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Steve Moldof is a very busy lawyer, representing unions in the U.S. and giving presentations at international conferences. The Cohen, Weiss and Simon partner is in Dublin May 10 to moderate a panel at the American Bar Association labor and employment law section’s international committee.
The presentation will discuss legal challenges to the gig economy around the globe. “Uber and Uberlike entities are all over the world, and we deal with it differently in different countries,” Moldof told Bloomberg BNA May 4. “How you characterize the drivers has an impact on their unionization rights.”
Although the U.S. divides workers into employees and independent contractors, many countries have additional categories, Moldof noted. Canada recognizes some workers as “dependent contractors,” and England has a third category called “workers.” His panel at the midyear meeting of the American Bar Association’s International Labor and Employment Law Committee will include speakers from India, Canada, the United Kingdom and the U.S.
“There are a lot of unknowns” on the horizon in U.S. labor law because the Trump administration has many vacancies, Moldof said. “How they’re going to approach the issues could affect the opportunities to be successful in union organizing.”
About 75 percent of Moldof’s work relates to the airline industry, with the Air Line Pilots Association (ALPA) as his main client, and to machinists and municipal workers. His practice also involves the communications, railroad, shipping and entertainment industries.
Of the federal court appearances made by Cohen, Weiss and Simon during the past five years, 15.1 percent were for labor relations cases and 22.6 percent were on ALPA’s behalf, according to Bloomberg Law’s Litigation Analytics.
Moldof handles cases arising under the National Labor Relations Act and the Railway Labor Act. He litigates, negotiates collective bargaining agreements, advises unions and trains union representatives.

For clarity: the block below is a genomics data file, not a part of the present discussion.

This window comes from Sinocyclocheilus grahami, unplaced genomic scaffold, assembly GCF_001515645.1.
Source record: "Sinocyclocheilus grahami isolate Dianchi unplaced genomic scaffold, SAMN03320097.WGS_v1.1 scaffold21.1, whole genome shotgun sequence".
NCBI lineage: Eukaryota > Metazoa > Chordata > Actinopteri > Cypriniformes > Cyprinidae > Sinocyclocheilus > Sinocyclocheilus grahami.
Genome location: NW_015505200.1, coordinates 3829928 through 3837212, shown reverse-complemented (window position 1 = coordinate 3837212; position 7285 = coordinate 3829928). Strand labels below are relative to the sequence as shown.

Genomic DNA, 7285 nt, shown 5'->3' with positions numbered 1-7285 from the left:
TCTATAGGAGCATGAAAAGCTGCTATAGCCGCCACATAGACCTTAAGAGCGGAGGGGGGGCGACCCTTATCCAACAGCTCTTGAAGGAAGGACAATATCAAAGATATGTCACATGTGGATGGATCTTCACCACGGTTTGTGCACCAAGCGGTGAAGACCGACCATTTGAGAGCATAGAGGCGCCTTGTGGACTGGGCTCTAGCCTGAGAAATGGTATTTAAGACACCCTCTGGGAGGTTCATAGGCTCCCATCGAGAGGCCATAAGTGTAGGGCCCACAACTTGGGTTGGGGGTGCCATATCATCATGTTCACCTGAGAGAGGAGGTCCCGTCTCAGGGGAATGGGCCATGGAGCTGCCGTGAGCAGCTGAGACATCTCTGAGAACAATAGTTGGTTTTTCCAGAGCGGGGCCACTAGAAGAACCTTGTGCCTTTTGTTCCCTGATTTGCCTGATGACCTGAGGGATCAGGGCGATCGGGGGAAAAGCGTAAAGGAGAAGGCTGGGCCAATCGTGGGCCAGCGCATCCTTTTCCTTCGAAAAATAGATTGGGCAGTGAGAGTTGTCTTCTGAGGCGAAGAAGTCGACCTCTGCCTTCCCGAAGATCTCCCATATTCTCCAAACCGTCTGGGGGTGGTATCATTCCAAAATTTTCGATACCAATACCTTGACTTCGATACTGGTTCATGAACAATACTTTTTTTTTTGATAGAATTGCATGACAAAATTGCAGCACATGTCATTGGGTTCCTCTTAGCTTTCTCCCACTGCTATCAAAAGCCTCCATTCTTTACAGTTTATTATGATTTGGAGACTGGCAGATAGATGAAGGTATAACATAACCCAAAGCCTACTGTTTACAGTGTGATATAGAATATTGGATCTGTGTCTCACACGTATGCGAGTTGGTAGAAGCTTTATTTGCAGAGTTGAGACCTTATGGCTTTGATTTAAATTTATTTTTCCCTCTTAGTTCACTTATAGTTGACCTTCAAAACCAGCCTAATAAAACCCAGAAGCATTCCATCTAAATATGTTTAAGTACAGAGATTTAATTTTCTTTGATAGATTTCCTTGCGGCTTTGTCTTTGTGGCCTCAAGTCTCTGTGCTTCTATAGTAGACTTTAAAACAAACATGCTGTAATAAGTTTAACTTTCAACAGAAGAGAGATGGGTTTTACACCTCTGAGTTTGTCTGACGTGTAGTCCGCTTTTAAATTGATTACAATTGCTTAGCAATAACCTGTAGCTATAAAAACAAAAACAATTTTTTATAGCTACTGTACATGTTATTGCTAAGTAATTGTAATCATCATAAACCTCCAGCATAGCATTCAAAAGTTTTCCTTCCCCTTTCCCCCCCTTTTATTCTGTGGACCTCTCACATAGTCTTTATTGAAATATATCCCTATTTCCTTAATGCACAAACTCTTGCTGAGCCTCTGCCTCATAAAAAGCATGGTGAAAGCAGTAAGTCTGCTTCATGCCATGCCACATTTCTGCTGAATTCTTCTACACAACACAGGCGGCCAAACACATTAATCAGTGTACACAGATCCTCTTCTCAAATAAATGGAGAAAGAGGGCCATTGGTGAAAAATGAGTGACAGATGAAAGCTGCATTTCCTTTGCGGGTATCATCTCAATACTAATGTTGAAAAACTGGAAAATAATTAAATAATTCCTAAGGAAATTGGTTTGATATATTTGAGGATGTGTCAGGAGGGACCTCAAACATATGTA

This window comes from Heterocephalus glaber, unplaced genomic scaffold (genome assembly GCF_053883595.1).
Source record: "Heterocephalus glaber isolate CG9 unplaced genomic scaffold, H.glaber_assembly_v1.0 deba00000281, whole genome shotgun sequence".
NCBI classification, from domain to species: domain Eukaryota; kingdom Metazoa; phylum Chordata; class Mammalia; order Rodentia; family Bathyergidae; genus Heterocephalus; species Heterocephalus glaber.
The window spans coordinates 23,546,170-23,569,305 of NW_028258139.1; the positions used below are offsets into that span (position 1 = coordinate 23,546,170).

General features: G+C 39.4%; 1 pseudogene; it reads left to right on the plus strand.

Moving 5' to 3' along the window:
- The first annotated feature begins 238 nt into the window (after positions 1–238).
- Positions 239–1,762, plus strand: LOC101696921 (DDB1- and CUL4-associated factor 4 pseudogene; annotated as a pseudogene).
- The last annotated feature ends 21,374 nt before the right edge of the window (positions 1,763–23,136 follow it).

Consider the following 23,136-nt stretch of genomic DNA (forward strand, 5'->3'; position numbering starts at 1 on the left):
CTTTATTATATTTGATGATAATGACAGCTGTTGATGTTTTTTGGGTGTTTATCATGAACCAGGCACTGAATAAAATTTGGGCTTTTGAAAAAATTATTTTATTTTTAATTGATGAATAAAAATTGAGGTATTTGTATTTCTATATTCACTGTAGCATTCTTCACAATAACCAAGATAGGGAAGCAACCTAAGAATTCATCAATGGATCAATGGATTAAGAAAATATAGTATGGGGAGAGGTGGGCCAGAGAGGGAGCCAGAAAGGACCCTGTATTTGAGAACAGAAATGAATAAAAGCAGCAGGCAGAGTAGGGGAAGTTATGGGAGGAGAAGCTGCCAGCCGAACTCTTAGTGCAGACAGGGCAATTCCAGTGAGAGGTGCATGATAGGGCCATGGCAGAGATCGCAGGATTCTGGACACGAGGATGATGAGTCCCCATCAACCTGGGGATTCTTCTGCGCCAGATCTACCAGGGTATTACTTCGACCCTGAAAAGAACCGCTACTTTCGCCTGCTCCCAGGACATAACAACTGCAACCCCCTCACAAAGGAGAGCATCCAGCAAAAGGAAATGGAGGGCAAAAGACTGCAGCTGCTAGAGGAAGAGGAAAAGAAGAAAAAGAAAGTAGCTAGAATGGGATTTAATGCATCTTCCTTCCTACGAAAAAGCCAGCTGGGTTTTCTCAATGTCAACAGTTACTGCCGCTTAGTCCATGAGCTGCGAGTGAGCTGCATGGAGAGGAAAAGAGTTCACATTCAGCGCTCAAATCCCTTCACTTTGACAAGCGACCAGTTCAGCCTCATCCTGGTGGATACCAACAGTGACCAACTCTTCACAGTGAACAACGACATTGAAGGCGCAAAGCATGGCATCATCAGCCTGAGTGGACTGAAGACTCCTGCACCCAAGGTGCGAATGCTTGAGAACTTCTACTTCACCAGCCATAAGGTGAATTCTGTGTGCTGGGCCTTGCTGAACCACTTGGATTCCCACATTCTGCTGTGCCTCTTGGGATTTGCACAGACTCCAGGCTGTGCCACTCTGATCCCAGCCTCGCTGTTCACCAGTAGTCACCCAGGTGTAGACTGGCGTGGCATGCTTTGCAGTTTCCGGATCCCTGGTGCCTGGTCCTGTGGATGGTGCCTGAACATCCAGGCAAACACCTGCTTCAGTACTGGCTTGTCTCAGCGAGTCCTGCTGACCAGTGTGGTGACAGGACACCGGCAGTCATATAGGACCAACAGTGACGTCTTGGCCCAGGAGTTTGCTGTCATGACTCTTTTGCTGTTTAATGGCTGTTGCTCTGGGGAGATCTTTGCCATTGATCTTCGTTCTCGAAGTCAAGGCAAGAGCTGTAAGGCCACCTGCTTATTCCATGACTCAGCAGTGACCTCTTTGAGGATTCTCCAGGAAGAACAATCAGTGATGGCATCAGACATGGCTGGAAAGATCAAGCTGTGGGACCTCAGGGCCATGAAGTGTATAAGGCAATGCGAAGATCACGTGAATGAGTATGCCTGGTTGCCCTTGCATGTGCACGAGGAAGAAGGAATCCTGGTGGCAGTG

One of his most memorable cases occurred in 1991 when United Airlines bought Pan American’s U.S.-to-London routes. Moldof represented the United flight attendants’ union. The Pan Am flight attendants in London sued to keep their seniority rights under British law, but Moldof helped convince the British court that U.S. law and the United flight attendants’ collective bargaining agreement applied. The decision and a later arbitration preserved the United flight attendants’ seniority rights.
In his early years, Moldof also handled numerous employment discrimination matters. “Airlines were infused with sexually discriminatory employment practices” for flight attendants, such as height and weight requirements and rules forbidding marriage and pregnancy. Moldof took part in “very protracted litigation” and settlement negotiations that led to the “loosening” and eventual “elimination of the standards,” he said.
Other aspects of labor law practice have changed since the 1970s, too. “There is increasingly a distinction between labor and employment law,” Moldof said. “The law schools have cut back on their labor law courses. Some don’t even have labor law courses.”
When he was a student, Moldof took as many labor-related courses as he could. He got his bachelor’s degree from Cornell University’s School of Industrial and Labor Relations and enrolled in labor law courses at Harvard Law School. At Cornell, he edited the yearbook and was a student government representative. He also played intramural basketball and worked as a waiter to help pay his college expenses. At Harvard, he was a case notes editor on The Harvard Civil Rights-Civil Liberties Law Review.
After a brief stint doing antitrust law at a large law firm, Moldof went to Cohen Weiss in New York, where he’s been practicing labor law since 1972. He chose the union side because “I have a natural predilection to be on the left side on most issues,” he said. “I wouldn’t have felt comfortable representing the other side.”
Moldof respects the other side, though. “Some of my best friends are people I met as adversaries in court,” he said. His ability to “develop relationships with opposing counsel” stems from his litigation philosophy. “I feel very strongly about taking the high road in litigation” by avoiding personal attacks, he said.
He’s also made friends through professional organizations. “The ABA has been a terrific opportunity to develop friendships and relationships,” Moldof said. He is on the Council of the American Bar Association Labor and Employment Law Section and previously co-chaired the Section’s Committees on International Labor Law and Railway and Airline Labor Law.
Moldof belongs to his firm’s management committee and has headed its ethics committee for more than 20 years.
Moldof also belongs to the Bloomberg Law Labor and Employment Technology and Innovation Board. The board’s goal is to provide feedback that facilitates the development of products and workflow tools for labor and employment lawyers.
Despite his frequent work-related trips, Moldof still enjoys visiting other countries. He and his wife travel “all the time,” he said. “We spent a lot of time in France and Italy” and other parts of Europe. “We’ve gone to Chile and Argentina and loved them both.”
The lawyer also enjoys listening to music, particularly jazz. His son is a jazz musician who is in a doctoral program in music.
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